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That morning coffee â€“ many of us canâ€™t really live without. We get cranky without our daily caffeine fix. Itâ€™s a habit a lot of us have. In fact, British Coffee Association recently stated that in the UK we drink a whopping 70 million cups of coffee a day. Itâ€™s more or less the equivalent of 7 Olympic size pools. We consume a lot of that black miracle-worker. It wakes us up, makes us feel human in the morning and tastes pretty good too. But what effect does caffeine actually have on our body?
That morning coffee – many of us can’t really live without. We get cranky without our daily caffeine fix.
It’s a habit a lot of us have. In fact, British Coffee Association recently stated that in the UK we drink a whopping 70 million cups of coffee a day. It’s more or less the equivalent of 7 Olympic size pools.
We consume a lot of that black miracle-worker. It wakes us up, makes us feel human in the morning and tastes pretty good too. But what effect does caffeine actually have on our body?
Caffeine – the miracle drug that keeps you awake
We all know that coffee (and also most kind of tea) gets its energising qualities from caffeine – a chemical that affects our central nervous system.
Thanks to its effect on our nervous systems, caffeine is actually classified as a drug.
It's thought to help reduce the feeling of physical fatigue, increase thought-processing, make you more focused and generally improve your concentration.
How does it do it? We all have a chemical in our cells called adenosine. It has various functions in our body one of which is to promote sleep. Caffeine can block adenosine from reaching it’s receptor, therefore, making us feel more active and less tired.
The effects of caffeine are quite mild and generally last for a short period of time.
The dark side of coffee
Caffeine generally has a positive effect on our bodies, making us less tired and feel more awake. But it’s also thought to narrow your blood vessel, increase your blood pressure and increase your heart rate.
This is why sometimes when you drink too much coffee, you feel like your heart is going to jump out of your chest. It’s usually harmless (although unpleasant) and should pass within few hours.
However, because of that effect, caffeine can be potentially dangerous for people with hypertension and heart diseases so they should watch their caffeine intake more carefully.
Regular high caffeine intake might lead to caffeine addiction. This is yet to be definitively proven but the withdrawal of caffeine might cause some side effects including headaches, irritability, nervousness, nausea, constipation and muscular tension. These symptoms usually appear about 12-24 hours after someone has stopped consuming caffeine and usually last about one week. It is said that you can minimise or completely avoid these symptoms by stopping your caffeine intake gradually.
How much coffee is too much coffee?
That depends on how much your body is used to it, your height and weight as well as your genes.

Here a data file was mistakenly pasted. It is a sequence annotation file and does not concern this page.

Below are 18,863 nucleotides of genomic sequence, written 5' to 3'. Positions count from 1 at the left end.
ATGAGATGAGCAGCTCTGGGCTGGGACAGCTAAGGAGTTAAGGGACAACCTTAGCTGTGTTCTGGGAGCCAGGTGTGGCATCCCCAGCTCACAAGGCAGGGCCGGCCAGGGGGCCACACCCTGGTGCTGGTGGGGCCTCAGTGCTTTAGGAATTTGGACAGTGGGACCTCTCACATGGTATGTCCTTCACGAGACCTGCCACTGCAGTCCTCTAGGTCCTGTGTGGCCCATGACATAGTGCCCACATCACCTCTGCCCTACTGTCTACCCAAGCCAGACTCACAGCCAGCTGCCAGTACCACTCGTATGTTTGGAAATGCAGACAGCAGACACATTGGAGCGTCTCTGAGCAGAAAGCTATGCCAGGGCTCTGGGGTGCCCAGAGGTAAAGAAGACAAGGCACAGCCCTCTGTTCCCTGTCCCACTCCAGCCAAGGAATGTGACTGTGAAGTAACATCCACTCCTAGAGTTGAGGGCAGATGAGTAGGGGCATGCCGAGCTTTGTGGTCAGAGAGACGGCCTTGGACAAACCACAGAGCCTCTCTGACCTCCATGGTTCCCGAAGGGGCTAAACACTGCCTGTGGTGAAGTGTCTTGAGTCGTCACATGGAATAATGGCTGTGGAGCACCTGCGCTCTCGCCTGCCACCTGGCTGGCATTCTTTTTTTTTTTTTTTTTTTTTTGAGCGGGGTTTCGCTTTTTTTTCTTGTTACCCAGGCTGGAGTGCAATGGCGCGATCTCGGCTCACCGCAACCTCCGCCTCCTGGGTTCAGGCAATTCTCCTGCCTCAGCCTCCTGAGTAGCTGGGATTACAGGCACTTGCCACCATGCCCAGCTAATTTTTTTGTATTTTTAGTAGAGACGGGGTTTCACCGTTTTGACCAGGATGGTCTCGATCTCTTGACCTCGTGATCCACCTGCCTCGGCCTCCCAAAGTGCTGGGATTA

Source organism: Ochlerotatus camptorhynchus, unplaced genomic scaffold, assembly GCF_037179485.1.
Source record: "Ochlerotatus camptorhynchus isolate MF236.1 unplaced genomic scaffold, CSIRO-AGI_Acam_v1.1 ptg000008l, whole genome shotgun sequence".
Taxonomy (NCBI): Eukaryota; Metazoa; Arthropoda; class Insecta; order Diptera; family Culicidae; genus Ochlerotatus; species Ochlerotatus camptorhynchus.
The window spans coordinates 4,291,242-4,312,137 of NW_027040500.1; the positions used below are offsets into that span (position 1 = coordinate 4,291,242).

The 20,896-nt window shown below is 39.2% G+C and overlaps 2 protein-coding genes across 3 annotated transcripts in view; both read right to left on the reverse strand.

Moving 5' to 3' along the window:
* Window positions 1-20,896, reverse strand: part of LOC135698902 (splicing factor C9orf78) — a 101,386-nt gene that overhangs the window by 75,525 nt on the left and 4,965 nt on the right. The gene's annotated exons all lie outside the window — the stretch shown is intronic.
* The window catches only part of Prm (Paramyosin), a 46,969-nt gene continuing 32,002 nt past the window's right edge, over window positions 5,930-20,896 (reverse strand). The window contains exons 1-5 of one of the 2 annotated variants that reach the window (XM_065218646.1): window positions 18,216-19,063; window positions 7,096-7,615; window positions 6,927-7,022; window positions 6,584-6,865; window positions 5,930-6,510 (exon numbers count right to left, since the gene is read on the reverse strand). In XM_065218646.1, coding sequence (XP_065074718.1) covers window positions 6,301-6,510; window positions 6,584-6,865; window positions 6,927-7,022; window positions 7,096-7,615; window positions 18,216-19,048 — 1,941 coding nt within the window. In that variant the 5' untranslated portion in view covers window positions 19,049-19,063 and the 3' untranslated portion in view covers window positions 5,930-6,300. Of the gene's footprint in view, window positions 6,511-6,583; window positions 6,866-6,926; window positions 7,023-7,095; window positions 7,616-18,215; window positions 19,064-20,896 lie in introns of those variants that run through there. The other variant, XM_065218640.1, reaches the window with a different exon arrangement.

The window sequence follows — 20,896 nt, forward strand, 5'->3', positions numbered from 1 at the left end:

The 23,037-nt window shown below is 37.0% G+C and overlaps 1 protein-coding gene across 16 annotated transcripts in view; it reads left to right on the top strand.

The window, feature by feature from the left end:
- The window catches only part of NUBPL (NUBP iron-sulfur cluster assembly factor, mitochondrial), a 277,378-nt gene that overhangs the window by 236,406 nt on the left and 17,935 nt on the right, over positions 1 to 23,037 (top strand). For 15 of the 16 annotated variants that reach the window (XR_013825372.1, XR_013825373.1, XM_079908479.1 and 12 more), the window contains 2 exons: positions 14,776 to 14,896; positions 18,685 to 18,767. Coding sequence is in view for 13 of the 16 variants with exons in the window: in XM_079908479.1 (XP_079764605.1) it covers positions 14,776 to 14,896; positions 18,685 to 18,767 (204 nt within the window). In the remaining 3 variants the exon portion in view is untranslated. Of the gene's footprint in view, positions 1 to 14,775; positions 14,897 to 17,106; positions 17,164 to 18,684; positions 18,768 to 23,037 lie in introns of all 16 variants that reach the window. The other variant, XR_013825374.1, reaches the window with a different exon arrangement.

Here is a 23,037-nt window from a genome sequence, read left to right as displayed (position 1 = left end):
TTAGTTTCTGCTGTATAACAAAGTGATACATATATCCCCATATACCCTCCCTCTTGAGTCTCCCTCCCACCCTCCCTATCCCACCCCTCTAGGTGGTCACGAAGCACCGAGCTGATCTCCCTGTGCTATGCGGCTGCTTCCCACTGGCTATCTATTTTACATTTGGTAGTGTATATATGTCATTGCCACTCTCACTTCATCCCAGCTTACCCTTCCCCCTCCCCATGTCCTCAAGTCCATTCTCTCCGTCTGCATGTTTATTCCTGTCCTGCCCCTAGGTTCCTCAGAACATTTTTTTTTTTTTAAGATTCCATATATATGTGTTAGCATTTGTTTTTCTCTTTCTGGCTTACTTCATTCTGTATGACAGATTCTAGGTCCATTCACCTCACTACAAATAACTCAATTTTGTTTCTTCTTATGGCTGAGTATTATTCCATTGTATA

You’re probably raising your brow at the last claim that genes affect the effect of caffeine on you. Yep, it’s true. A gene called CYP1A2 is partially responsible for metabolising caffeine. Depending on the variation of the gene you have, your response to caffeine is going to vary. We’ll talk about this in more detail in our next blog so stay tuned.
On average though you should consume no more than 250 mg of coffee which equals about two cups of coffee a day.
More caffeine can lead to mild side effects mentioned before such as increased heart rate.
In extreme cases, caffeine overdose can actually have very serious consequences. First off people with heart problems and hypertension should watch their caffeine intake more carefully as it might have a stronger effect on their heart rate and blood pressure.
But too much caffeine is also harmful to people who are considered fairly healthy. Some side effects of extreme caffeine overdose include restfulness, insomnia or muscle twitching (yikes). Or in very severe cases it might induce temporary mental disorders as well as death.
If you just looked at your coffee cup with dread – don’t worry. You’d have to consume around 75-100 cups of coffee to induce the very severe caffeine overdose symptoms. So that third cup of coffee you’re having right now is probably not going to kill you.
Should you have that cup of coffee?
Unless you have a heart condition or suffer from hypertension, there’s no significant harm in drinking coffee (in moderation that is).It makes you feel more awake, improves your concentration and is said to improve your cognitive skills.
But what about all these rumours that coffee cures cancer? Or reduces wrinkles?
Unfortunately, it’s a complicated area of study and the evidence for such claims is mixed, so we have to say that for now, it’s doubtful that coffee is the cure for cancer. But it sure tastes good so have a cup!
Tags:coffee caffeine health genetics diet
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